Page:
entirely possible. It
really is. I don’t know. Certainly it contains a lot of
very beautiful music and very telling drama, which was cut.
BD: Is this a
JE: No. This
was the last non-microtonal piece or
opera that I wrote. My next opera was Myshkin, which I told you about.
BD: In writing
that for television, did you have
time frame? Did you have to fit it into an hour, as Menotti did with Amahl?
The total duration is
fifty-three minutes. Then my next one was a
children’s opera, The Lion and
Androcles, has had a number of productions and
performances. The incredible thing about that is children have no
with microtonality at all. They don’t care. It’s just as
natural to them to sing in quarter steps as it is to sing in
half steps, as long as it sounds right to them. Then I wrote Danton and
Robespierre, and then The Cry
of Clytemnestra, which has had
approximately twenty performances. That’s been the most
successful of my operas.
BD: Where does
that fit in, story-wise, with the Strauss and the Gluck works?
JE: It has nothing
whatsoever to do with the Strauss, which
is a great disadvantage. It looks at the Agamemnon
from Clytemnestra’s point of view. It sees the action of the
Agamemnon, and actually ends
right before the Agamemnon
begins, with the beacons announcing Agamemnon’s return. Basically
it’s an opera about this woman who, in the
Agamemnon of Aeschylus, is one
of the noblest heroines in all Greek
drama. She has been given a very bad shrift by subsequent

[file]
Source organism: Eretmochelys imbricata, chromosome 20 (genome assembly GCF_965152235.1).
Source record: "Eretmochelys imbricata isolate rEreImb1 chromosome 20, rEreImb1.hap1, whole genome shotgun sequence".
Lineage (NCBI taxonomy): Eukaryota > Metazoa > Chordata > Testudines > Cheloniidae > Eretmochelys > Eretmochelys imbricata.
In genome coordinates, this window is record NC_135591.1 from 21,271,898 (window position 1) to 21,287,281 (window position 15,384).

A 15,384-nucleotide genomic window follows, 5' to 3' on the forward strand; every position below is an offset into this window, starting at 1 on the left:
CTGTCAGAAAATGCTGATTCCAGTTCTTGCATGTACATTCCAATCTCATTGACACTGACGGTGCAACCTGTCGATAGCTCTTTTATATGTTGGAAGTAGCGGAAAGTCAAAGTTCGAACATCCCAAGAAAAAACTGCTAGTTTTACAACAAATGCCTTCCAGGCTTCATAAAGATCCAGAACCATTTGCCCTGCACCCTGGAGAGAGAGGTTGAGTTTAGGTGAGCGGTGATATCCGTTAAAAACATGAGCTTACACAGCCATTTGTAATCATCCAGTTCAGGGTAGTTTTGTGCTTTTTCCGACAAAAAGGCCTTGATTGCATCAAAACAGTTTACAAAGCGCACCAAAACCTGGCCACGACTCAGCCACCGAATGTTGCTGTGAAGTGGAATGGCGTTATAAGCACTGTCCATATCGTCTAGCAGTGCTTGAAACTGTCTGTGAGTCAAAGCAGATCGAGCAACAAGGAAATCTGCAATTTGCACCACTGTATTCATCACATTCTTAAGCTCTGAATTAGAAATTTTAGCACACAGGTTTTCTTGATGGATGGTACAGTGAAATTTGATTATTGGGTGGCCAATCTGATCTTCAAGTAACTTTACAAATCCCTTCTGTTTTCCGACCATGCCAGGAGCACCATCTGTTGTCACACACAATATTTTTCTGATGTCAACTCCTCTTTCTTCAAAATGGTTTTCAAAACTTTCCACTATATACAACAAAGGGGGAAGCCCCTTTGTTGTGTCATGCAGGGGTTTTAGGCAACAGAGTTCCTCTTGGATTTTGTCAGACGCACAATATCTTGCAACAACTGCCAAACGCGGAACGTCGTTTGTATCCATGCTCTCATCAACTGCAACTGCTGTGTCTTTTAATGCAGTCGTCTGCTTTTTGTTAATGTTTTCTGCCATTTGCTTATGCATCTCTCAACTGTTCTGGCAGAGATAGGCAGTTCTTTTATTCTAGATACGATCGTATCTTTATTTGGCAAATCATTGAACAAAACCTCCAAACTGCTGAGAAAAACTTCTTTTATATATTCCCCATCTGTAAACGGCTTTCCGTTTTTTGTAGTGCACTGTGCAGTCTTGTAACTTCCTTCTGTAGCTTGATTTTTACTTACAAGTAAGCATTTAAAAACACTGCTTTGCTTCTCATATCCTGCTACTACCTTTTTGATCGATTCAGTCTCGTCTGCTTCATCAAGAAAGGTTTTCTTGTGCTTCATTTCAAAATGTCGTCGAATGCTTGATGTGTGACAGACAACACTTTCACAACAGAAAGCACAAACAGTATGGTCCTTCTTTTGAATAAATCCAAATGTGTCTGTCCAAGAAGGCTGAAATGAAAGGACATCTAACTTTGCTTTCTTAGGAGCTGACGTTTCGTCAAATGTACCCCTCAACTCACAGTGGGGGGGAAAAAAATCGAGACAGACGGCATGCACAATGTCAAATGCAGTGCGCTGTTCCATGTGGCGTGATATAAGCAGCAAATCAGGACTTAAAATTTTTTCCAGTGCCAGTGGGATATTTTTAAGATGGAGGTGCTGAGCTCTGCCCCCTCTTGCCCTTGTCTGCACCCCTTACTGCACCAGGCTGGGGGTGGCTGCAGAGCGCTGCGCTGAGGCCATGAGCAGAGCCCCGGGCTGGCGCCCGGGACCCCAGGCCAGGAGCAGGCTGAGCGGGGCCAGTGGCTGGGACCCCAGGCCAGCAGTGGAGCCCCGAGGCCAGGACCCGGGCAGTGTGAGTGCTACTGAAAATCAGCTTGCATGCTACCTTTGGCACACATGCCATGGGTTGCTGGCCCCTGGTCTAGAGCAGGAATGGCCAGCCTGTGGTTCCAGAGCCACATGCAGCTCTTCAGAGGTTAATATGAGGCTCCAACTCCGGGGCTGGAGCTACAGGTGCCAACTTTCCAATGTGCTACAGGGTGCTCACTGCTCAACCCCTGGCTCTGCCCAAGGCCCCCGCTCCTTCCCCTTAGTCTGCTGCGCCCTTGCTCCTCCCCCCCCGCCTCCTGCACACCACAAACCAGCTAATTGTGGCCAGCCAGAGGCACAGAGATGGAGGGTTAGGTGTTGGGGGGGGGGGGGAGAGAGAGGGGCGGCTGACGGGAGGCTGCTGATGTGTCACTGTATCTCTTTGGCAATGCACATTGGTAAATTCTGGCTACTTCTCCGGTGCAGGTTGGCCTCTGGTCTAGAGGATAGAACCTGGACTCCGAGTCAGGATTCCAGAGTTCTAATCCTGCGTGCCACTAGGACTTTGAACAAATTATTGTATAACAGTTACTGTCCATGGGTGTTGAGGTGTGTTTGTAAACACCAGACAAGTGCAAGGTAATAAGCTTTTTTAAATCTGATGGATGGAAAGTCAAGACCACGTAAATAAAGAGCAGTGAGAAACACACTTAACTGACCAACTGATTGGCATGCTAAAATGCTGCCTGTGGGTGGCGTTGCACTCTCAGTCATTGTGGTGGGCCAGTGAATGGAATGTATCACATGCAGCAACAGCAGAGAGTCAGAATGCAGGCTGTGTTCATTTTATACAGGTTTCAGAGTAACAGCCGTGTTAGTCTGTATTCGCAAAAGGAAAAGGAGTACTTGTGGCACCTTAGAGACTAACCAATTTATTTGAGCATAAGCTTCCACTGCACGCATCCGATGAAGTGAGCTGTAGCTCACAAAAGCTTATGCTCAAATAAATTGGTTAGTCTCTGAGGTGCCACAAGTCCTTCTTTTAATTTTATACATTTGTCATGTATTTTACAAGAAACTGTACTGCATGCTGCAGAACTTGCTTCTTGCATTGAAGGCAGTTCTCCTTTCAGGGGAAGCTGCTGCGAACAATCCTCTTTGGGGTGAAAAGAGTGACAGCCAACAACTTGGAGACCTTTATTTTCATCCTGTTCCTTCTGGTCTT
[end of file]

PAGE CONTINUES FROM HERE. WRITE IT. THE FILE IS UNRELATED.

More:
cultural history. In fact, her daughter was sacrificed for
reasons of State, just as
the way you could say we sacrificed out innocence during the Vietnamese
War. So it was an opera done very much from that point of
BD: Is it meant to
be a political statement?
JE: It’s not a
political statement, no, except every
opera, everything that you do has all sorts of political
overtones. It’s also been called the first feminist opera.
[Laughs] One can interpret it in that way, but that was not in
my mind when I wrote it. It was adopted with great enthusiasm by
movement. After The Cry of
Clytemnestra comes The Tempest,
and then I’ve just finished a big opera
on a commission for the National Endowment for the Arts on Jonestown,
which is called The Reverend Jim
Jones. At this moment it awaits its first production, but
there are a number of people who are interested in
it, and hopefully it won’t be more than another year or so before it
sees the light of day.
BD: Do you have
ideas for the next one after that?
JE: Not really
no. At the moment I’m writing a
lot of chamber music. I just finished a big dramatic
cantata called The Divine Narcissus,
which is based on a
play by a great Mexican poet of the seventeenth century, Sor Juana
Inés de la Cruz, and now I’m writing a theater piece for a
group in New York, which is based on Peer Gynt. In fact, I think
my sense of
humor will fail me before this actually happens, but I’m thinking of
calling it Suite Peer Gynt!
[Both laugh] I can’t imagine a greater mismatch of talents than
Grieg and Ibsen, both of whom I have incredible respect
for as creative artists, but they certainly were different. Grieg
just writes a series of mood
pieces around this most dramatic and most telling, forceful
nineteenth century vision of Ibsen, and so what I’m going to try and do
in my piece is to seize the action